A decade ago the Canadian Pakistani Muslim, Irshad Manji, published her controversial book, The Trouble with Islam. She identified many troubling aspects that people in the West often associate with Islam: a fundamentalist mentality, literal interpretation of the Quran, patriarchal sexism, anti-Semitism and violent jihad in the name of Islam. These are indeed troublesome issues, but such a list does little justice to the vast majority of the world’s billion and half Muslims, who stretch across diverse ethnic groups and nations. The problem is not with Islam any more than it would be with Christianity or Judaism; all three monotheistic faiths have such a broad range of views and cultural differences that no single Islam can be determined. The Egyptian anthropologist Abdel Hamid El Zein noted, wisely, almost four decades ago that there are multiple islams, especially when viewed through an anthropological lens.
But there is indeed trouble to be reckoned with in the endemic violence that is rife in the Middle East and politicizes Muslims to an extreme degree. As I write this, Israel and Hamas are locked in a bully war that has claimed over a thousand civilian casualties and devastated the Gaza Strip. The so-called Arab Spring has sprung a democratic leak, as Egypt ousted the Muslim Brotherhood, with the blessing of Saudi Arabia and the United Arab Emirates. Libya is experiencing a spiraling freefall, though hardly due to a specific religious cause. But the main attention today is the newly minted Islamic State or ISIS, a motley band of hardcore extremists that has made an alarming advance through Syria and Iraq to the extent that it theoretically controls an area as great as Great Britain.
The trouble with ISIS is that it is hardly unique for anyone who knows the history of the region. Would-be mahdis and caliphs, including the current ISIS leader Abu Bakr al-Baghdadi, have risen up throughout the whole range of the Islamic empire, from the Umayyads in Damascus to the Abbasids in Baghdad and multiple regimes from Spain to the Indus. The history of the caliphate, which was forcibly put to rest by the Mongol destruction of Baghdad in 1258 CE, was hardly idyllic. As the surviving chronicles suggest, corruption was rampant, many of the rulers were tyrants, and mercenary troops mercilessly slaughtered civilians, especially fellow Muslims. Rival claimants and upstarts soon lost their heads. This was hardly any different than the bloodshed in Europe. Religion throughout history has never been clear of politics.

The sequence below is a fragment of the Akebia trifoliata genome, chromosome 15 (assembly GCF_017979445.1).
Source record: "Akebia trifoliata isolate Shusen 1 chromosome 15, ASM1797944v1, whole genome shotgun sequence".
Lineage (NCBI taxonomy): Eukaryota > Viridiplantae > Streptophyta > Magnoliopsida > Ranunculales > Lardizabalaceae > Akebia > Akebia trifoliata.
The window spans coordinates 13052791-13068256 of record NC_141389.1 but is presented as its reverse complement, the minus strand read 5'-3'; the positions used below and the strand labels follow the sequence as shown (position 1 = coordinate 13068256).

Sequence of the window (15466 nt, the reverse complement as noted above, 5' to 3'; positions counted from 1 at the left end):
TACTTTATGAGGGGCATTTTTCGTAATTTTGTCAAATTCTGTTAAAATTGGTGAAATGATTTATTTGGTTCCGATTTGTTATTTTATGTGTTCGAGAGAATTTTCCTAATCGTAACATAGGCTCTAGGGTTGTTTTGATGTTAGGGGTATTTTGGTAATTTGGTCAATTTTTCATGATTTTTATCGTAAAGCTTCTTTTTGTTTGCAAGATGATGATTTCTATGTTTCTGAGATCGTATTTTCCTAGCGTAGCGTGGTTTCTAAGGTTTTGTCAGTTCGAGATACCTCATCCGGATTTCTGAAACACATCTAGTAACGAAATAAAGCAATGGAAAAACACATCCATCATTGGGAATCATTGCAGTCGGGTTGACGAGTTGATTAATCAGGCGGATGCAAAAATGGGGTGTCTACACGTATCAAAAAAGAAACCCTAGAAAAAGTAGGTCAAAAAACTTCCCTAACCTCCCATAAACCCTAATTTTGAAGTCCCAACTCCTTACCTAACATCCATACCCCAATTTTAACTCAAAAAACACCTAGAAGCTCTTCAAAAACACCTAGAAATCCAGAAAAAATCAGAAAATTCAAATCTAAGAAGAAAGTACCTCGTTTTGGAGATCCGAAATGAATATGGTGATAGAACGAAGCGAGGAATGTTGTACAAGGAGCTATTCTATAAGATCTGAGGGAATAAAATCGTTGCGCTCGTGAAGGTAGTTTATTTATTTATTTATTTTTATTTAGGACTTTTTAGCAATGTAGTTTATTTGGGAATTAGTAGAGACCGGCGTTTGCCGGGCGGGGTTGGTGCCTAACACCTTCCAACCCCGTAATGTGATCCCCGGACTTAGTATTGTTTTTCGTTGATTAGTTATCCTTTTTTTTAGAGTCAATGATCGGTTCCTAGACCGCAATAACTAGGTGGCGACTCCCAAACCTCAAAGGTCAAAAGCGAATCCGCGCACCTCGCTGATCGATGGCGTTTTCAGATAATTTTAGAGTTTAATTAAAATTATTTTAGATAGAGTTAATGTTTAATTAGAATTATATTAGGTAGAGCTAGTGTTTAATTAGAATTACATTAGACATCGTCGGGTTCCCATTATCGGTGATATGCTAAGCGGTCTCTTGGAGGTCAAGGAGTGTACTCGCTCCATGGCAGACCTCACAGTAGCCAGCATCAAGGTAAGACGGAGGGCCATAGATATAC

So what is the trouble with ISIS? For the people living in Syria and Iraq this is a disaster on top of a disaster. The killing and wanton destruction have become routine in Iraq since the U.S. invasion and in Syria since the Arab Spring uprising. Out of this morass of insecurity the most radical and extremist faction has emerged, brandishing an intolerant view of Islam that justifies killing fellow Muslims simply for being Shi’a, as well as any Christians and Yazidis they encounter. The recent ISIS blitzkrieg, fueled in large part by an inept Iraqi army and the regime of Bashar al-Asad on the ropes, has made an unexpected advance, confiscating military hardware and cash. But it is hard to imagine how ISIS can survive without air power, especially since the United States has stepped in with air support. None of the surrounding states support ISIS, especially Iran and Turkey; nor have any mainstream Islamic groups or scholars given solace to this radical group. Their tactics, which include intimidation, stealing, murder and rape, are not likely to foster long-term support.
The trouble with ISIS goes beyond the loss of life and displacement of Syrians and Iraqis. This is a disaster for Muslims everywhere, since these deplorable tactics feed Islamophobia. Since most people in the West have a very limited view of the diversity of Islam, the trouble with ISIS easily becomes the trouble with Islam. ISIS is doing as much harm to Islam as Osama Bin Laden did with the attack on the Twin Towers. There will be no new caliphate and the self-proclaimed caliph al-Baghdadi will soon meet his fate. But this will not end the trouble, a trouble not with religion but the overt and spiteful abuse of a religious veneer to justify political ambition and hateful vengeance.
Daniel Martin Varisco is President of the American Institute for Yemeni Studies. He taught at Hofstra U from 1991-2014. Since 1978 he has conducted ethnographic and historical research in Yemen, Egypt and Qatar. His latest book is Reading Orientalism: Said and the Unsaid (U of Washington Press, 2007). He currently serves as editor of Contemporary Islam and Editor-in-Chief of CyberOrient (www.cyberorient.net).